The killing of George Floyd by Minneapolis police officers has shone a light on the ongoing difference in the treatment of black and white citizens in the United States. It is right and proper to think also about racism here in the United Kingdom. As an immigration lawyer, I see...

10th June 2020
BY Colin Yeo

Chucking people out of a country they were born in is hard. It usually takes something pretty dramatic or pretty terrible — or both, as in the case of Azerkane v The Netherlands (application no. 3138/16). The facts Mr Azerkane was born in the Netherlands to Moroccan parents. His parents...

9th June 2020
BY Bilaal Shabbir

The European Court of Human Rights has declined an invitation to extend the jurisdiction of the Convention to cover applications made for a visa to enter a given country and claim asylum. In M.N. and Others v. Belgium (application no. 3599/18), the Strasbourg court ruled that an application brought by...

4th June 2020
BY Alex Schymyck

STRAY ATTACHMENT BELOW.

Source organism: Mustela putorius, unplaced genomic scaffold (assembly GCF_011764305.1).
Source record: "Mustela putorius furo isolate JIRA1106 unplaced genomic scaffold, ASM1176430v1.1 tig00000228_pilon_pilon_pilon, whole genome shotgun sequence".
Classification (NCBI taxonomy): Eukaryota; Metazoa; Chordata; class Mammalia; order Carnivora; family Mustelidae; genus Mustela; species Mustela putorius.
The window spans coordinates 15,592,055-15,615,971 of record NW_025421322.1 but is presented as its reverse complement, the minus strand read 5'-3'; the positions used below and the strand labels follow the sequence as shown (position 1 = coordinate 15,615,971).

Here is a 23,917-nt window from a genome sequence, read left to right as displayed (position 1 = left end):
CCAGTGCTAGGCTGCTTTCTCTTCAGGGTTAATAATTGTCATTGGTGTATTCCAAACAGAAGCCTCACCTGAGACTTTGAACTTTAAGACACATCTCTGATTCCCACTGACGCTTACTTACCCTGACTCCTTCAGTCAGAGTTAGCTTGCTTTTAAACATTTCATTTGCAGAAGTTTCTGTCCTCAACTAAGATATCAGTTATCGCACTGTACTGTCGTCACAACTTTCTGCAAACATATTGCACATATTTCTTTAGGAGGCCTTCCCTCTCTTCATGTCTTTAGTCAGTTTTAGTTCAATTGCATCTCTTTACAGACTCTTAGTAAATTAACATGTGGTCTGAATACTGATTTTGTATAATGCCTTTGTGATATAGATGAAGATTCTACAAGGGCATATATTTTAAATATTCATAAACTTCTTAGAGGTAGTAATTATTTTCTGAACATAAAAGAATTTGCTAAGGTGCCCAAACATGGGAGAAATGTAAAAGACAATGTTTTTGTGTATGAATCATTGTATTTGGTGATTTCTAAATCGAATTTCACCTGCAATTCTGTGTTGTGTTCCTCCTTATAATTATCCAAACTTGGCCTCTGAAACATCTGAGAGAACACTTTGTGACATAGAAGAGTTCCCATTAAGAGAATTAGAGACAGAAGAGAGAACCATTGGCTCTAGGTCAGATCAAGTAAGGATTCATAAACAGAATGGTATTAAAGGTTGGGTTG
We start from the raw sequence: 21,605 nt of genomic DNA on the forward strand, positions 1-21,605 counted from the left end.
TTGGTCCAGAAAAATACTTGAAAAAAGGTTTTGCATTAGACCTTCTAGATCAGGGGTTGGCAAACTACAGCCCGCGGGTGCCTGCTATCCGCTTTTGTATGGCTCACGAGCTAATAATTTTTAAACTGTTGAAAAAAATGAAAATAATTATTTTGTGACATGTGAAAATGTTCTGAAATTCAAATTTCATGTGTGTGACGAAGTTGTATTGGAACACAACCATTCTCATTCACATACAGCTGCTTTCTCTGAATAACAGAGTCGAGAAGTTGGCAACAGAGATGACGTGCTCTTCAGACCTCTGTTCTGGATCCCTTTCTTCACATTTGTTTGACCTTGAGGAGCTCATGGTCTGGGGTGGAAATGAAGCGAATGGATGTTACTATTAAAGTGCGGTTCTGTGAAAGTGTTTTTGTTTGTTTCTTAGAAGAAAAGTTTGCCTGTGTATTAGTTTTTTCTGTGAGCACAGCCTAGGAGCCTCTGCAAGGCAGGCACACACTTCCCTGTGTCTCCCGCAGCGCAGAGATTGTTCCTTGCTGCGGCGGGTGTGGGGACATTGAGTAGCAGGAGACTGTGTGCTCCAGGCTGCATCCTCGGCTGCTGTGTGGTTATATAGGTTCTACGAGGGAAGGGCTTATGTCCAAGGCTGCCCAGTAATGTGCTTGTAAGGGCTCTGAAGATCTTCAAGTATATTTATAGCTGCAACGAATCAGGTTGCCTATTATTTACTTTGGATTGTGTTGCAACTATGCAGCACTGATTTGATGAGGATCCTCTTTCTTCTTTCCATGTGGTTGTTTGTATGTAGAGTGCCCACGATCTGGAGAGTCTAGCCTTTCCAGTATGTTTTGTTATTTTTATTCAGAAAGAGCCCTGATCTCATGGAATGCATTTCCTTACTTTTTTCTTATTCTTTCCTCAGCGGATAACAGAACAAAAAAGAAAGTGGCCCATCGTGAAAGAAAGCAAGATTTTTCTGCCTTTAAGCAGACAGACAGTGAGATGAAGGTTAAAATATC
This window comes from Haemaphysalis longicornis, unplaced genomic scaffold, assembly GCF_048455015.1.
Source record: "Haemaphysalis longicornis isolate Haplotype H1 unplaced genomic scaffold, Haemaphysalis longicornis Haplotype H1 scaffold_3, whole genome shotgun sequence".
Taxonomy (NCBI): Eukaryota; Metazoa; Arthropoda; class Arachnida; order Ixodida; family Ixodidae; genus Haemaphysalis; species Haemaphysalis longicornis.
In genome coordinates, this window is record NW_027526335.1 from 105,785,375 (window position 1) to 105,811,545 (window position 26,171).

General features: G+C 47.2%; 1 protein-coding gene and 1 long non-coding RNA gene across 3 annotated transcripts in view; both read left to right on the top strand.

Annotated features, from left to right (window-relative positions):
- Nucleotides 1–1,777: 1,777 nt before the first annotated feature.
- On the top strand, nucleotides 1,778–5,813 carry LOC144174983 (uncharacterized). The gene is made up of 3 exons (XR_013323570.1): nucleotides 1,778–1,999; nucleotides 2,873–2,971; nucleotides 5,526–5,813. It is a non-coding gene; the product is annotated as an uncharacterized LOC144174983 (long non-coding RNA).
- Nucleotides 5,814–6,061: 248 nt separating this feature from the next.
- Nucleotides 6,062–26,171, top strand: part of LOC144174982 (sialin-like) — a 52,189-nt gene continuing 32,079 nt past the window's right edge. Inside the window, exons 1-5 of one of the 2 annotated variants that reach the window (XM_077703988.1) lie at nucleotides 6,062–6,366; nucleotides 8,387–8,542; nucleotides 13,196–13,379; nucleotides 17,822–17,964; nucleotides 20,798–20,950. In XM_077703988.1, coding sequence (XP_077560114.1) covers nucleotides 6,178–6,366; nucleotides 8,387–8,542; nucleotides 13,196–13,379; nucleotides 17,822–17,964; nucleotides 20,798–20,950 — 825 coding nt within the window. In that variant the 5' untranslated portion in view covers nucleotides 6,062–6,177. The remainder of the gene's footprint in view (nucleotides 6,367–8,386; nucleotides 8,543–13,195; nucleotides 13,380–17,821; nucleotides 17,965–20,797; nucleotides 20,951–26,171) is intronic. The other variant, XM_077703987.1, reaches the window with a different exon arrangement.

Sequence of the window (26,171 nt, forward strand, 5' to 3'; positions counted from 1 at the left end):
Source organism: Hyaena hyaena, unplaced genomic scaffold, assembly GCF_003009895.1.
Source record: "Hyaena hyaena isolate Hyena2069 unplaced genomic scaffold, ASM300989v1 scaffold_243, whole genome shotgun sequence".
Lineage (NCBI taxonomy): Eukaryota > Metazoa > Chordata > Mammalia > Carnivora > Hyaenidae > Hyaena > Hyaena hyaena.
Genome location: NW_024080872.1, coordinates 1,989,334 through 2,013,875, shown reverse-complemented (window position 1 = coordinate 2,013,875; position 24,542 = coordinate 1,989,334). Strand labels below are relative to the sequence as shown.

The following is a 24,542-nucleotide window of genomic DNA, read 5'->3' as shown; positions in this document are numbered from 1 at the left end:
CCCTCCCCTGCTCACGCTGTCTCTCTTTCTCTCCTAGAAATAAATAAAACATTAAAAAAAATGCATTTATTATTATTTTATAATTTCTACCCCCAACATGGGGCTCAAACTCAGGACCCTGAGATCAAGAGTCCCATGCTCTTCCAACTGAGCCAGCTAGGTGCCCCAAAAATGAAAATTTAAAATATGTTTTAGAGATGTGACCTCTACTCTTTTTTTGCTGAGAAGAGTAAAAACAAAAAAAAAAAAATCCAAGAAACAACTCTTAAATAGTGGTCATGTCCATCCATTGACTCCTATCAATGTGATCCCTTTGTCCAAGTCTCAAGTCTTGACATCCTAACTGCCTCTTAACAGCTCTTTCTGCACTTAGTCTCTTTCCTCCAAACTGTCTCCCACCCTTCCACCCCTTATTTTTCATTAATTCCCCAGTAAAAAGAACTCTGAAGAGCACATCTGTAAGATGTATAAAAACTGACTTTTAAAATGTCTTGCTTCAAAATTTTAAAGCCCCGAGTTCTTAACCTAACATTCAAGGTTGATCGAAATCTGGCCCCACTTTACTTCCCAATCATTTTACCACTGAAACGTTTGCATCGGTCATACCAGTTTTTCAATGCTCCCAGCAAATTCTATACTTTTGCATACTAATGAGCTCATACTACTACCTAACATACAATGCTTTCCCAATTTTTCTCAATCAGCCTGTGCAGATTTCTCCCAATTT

“Devani” in my native language of Punjabi/Urdu roughly translates as “crazy” or “mad”. An apt name for the case of Devani [2020] EWCA Civ 612, because it’s never promising when a judgment starts by saying “this appeal has a complicated and unsatisfactory procedural history”. Asylum appeal accidentally dismissed The case...

14th May 2020
BY Bilaal Shabbir

In the case of AM (Zimbabwe) v Secretary of State for the Home Department [2020] UKSC 17 the Supreme Court has widened the protection available to seriously ill migrants facing deportation from the UK and subsequent death for want of medical treatment. The judgment opens by noting that the case involves...

1st May 2020
BY Colin Yeo